Checklist for “Finding Your Hidden Intellectualism” Paper

Please answer the questions and add a brief comment.

Important Note: If any answer is “No,” you must revise the paper until it is “Yes”! (If not, I won’t read the paper. Feel free to contact or visit me for help.)

  1. Have you incorporated the teacher’s suggestions on the introduction and body paragraphs, which you turned in for feedback?

  1. Does the title suggest the topic and point you are making in your paper?

  1. Does your introduction have a catchy hook?

  1. In the introduction, do you introduce the topic or issue?

  1. In the introduction, do you introduce the work you are responding by giving the author, essay, and a one- or two-line summary? (Alternatively, this could appear in the first body paragraph.)

  1. Does your thesis statement answer this question: “How do participants in the hobby or interest you have selected demonstrate academic skills?”

  1. Does your thesis name a specific hobby or interest and explain what academic skill it involves?

  1. Is the thesis debatable?

  1. Does each body paragraph have a topic sentence, which announces specific aspect of the hobby or interest, explaining how it develops a specific skill related to your thesis?

  1. Are your paragraphs focused on only one skill and one aspect of the hobby or interest?

  1. Do your paragraphs have substantial support in the form of many, many examples, facts, statistics, anecdotes, quotes, summaries, and paraphrases?

  1. Do your quotes, summaries, and paraphrases have correct MLA in-text citations?

  1. Would your evidence convince a skeptical reader?

  1. Do your paragraphs have concluding sentences that show how the evidence supports the main idea of the paragraph, or show how this skill is applicable to school or career?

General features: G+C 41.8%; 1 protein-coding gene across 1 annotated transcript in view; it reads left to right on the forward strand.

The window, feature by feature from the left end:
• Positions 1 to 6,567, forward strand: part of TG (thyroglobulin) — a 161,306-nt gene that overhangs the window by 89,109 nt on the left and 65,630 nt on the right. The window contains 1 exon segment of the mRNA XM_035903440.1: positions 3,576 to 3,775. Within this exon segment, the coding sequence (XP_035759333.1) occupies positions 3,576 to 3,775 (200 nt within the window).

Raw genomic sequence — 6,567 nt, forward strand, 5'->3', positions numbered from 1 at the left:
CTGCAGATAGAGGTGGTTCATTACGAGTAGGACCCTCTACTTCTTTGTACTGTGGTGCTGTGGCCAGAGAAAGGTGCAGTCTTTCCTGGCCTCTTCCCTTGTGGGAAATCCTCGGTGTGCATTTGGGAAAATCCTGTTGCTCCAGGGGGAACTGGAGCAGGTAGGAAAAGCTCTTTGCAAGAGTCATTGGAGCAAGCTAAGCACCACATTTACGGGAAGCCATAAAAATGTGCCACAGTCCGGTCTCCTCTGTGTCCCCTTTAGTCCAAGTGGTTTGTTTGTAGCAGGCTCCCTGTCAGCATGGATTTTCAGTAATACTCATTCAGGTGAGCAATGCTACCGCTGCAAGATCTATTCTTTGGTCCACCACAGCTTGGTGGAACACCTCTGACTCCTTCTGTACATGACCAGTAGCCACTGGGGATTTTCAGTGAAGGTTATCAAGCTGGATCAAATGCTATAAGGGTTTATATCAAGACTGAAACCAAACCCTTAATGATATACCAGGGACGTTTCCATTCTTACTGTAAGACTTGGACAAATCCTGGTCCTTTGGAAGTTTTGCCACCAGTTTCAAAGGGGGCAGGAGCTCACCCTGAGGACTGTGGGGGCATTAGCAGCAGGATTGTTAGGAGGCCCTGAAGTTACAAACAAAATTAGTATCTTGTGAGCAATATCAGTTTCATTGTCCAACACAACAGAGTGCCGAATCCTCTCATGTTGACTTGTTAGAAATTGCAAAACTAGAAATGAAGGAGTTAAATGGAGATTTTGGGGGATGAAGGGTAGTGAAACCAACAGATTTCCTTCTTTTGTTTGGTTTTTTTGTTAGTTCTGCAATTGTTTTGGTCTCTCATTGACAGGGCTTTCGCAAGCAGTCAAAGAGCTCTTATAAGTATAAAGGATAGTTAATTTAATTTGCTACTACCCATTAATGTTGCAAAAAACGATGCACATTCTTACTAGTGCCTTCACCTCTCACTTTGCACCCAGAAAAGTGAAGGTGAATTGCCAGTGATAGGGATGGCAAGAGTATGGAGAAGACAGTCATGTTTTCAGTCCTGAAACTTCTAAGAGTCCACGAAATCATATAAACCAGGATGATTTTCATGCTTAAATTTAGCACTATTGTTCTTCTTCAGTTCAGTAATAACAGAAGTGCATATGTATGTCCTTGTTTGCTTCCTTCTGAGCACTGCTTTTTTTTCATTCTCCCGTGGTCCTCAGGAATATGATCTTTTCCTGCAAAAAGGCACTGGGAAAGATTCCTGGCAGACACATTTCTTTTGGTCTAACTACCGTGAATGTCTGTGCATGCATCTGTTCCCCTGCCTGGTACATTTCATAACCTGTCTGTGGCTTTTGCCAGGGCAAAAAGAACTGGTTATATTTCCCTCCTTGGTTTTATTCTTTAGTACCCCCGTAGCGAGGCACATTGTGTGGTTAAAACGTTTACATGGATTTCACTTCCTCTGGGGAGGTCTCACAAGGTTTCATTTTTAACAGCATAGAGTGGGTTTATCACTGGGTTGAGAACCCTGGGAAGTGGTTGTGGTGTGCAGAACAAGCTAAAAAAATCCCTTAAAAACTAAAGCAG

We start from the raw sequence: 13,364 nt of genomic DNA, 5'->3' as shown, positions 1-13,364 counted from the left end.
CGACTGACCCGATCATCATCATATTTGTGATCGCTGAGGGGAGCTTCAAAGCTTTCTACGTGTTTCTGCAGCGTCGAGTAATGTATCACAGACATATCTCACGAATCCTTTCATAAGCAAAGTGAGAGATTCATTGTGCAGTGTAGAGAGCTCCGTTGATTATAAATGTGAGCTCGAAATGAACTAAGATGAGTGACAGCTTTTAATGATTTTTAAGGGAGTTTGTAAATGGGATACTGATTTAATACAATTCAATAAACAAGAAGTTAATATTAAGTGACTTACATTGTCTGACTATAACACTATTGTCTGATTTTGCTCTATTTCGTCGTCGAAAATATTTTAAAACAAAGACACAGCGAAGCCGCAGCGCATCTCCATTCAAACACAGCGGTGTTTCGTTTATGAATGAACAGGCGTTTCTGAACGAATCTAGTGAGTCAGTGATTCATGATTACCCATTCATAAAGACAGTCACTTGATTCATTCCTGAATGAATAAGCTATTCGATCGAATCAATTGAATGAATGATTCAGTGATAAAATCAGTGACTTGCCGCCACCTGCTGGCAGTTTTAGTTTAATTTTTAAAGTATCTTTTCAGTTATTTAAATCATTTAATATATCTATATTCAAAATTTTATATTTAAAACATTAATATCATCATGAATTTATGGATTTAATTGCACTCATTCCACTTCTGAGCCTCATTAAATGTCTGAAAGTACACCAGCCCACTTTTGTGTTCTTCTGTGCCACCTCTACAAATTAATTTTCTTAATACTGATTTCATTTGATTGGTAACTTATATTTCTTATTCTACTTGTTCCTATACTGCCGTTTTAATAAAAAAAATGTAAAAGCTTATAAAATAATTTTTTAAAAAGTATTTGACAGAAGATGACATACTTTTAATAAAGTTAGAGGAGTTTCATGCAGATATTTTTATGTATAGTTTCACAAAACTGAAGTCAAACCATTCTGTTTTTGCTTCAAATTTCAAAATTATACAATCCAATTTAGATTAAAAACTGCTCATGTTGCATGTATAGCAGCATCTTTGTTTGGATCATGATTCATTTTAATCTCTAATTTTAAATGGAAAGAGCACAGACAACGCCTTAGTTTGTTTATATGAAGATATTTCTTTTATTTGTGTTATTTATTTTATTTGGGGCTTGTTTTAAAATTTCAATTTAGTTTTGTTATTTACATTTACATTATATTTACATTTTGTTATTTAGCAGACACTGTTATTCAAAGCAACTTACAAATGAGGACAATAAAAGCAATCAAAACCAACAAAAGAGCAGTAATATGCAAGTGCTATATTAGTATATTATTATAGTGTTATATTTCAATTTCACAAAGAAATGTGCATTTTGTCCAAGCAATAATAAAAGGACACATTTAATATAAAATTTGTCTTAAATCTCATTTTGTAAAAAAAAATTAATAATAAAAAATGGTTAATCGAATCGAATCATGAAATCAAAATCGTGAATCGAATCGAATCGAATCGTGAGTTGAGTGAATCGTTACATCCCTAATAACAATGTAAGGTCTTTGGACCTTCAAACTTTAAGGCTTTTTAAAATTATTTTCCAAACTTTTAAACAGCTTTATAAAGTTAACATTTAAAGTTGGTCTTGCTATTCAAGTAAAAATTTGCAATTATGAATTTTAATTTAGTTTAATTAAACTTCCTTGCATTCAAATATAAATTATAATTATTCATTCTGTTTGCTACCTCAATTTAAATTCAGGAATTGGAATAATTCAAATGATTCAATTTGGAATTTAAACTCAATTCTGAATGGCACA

1. Do you have a conclusion, in which you summarize your main points?

  1. Have you used specific wording, replacing vague words and phrases like “you” (when it means “everybody”); “they” (when it means “somebody); “it,” “this,” and “that” (when the pronouns do not refer to a nearby noun); “bad,” “good,” “stupid,” “interesting,” “boring,” “wonderful,” and other positive or negative adjectives that do not contain specific information; “everything,” “everyone,” “everywhere,” “always,” “throughout history,” “people,” “in life,” “in the world,” “in today’s society,” “things,” and “stuff,” ?

  1. Have you added 5-10 facts, examples and anecdotes to the polished draft?

  1. Have you added 5-10 adjective clauses or phrases, which give relevant information, and underlined them?

  1. Have you substantially rewritten the paper so that it is noticeably improved over previous drafts and noticeable different? (If not, I won’t read the paper.)

What you need to turn in:

(Please check them off)

_____ a folder

_____ prewriting materials: brainstorming and freewriting

_____ copies of introduction and body paragraphs with my feedback

_____ first complete draft with 20-30 vague words and phrases crossed out and more specific wording written in

_____ polished draft, which is significantly improved over previous draft, and contains 5-10 added and underlined adjective clauses

_____ lab report

_____ this checklist

_____ online copy posted on Insight

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